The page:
Scott Midson’s Cyborg Theology and Kathleen Richardson’s An Anthropology of Robots and AI both trace histories of technology and human-machine interactions, and both make use of fictional narratives as well as other theoretical techniques. The goal of Midson’s book is to put forward a new understanding of what it means to be human, an understanding to supplant the myth of a perfect “Edenic” state and the various disciplines’ dichotomous oppositions of “human” and “other.” This new understanding, Midson says, exists at the intersection of technological, theological, and ecological contexts,and he argues that an understanding of the conceptual category of the cyborg can allow us to understand this assemblage in a new way.
That is, all of the categories of “human,” “animal,” “technological,” “natural,” and more are far more porous than people tend to admit and their boundaries should be challenged; this understanding of the cyborg gives us the tools to do so. Richardson, on the other hand, seeks to argue that what it means to be human has been devalued by the drive to render human capacities and likenesses into machines, and that this drive arises from the male-dominated and otherwise socialized spaces in which these systems are created. The more we elide the distinction between the human and the machine, the more we will harm human beings and human relationships.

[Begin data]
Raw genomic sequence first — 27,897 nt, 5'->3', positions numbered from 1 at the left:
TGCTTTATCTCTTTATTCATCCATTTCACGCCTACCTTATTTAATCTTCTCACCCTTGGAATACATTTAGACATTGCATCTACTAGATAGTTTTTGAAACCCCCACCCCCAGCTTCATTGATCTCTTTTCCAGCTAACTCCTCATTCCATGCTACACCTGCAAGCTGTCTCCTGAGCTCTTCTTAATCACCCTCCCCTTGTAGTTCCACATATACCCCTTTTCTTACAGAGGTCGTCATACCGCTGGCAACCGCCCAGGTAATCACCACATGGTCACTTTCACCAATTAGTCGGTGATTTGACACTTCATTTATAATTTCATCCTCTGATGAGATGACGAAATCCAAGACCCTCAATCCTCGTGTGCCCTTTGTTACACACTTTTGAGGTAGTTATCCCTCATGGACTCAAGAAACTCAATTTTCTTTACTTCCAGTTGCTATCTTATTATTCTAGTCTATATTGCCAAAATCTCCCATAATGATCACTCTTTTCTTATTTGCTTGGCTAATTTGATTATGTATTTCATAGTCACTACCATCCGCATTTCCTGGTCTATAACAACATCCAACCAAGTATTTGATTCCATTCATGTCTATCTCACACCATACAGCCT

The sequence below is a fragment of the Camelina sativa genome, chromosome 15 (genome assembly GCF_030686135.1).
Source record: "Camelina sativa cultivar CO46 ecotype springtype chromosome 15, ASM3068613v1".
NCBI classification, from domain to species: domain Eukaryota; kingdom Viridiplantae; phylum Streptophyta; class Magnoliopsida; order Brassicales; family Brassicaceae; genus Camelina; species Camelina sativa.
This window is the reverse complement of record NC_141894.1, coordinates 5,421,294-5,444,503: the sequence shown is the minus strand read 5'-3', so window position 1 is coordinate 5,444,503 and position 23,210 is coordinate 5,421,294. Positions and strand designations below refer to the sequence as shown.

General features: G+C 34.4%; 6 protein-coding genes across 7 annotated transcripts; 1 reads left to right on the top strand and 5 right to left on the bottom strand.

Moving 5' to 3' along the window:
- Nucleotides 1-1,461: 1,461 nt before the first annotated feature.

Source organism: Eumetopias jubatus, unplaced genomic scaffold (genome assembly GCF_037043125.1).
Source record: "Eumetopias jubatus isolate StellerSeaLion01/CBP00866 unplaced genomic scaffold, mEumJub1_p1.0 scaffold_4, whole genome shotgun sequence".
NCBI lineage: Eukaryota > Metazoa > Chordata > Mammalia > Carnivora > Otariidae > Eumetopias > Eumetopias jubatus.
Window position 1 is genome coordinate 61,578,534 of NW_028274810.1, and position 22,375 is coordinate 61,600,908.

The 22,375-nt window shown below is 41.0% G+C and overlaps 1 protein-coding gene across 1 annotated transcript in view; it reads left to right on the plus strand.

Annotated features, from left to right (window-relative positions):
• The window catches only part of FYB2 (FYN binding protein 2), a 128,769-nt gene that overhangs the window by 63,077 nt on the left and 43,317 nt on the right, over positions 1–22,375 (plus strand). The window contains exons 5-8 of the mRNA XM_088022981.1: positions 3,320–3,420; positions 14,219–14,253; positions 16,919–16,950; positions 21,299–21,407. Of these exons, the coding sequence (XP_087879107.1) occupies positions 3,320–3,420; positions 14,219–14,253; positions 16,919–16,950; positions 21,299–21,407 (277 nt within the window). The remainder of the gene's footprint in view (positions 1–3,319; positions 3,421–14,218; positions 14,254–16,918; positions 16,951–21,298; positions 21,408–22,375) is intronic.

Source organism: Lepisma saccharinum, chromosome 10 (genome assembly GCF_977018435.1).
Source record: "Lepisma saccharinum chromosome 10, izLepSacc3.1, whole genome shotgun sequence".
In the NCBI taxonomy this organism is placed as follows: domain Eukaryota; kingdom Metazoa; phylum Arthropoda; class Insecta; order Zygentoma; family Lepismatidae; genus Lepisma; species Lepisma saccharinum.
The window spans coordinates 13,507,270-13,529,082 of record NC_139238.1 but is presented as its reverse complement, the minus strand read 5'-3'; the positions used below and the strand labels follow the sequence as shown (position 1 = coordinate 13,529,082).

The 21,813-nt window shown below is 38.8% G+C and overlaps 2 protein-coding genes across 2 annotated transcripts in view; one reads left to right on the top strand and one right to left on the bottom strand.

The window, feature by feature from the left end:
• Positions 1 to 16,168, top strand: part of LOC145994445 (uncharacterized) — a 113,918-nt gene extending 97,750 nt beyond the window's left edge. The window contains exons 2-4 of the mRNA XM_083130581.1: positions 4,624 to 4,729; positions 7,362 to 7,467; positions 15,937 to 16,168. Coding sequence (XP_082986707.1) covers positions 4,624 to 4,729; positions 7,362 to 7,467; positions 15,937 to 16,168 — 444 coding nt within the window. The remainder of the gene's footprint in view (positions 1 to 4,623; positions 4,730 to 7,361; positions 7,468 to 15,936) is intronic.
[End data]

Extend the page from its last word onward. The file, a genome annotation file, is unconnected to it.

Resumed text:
Midson’s training is in theology and religious studies, and so it’s no real surprise that he primarily uses theological exegesis (and specifically an exegesis of Genesis creation stories), but he also deploys the tools of cyborg anthropology (specifically Donna Haraway’s 1991 work on cyborgs), sociology, anthropology, and comparative religious studies. He engages in interdisciplinary narrative analysis and comparison,exploring the themes from several pieces of speculative fiction media and the writings of multiple theorists from several disciplines.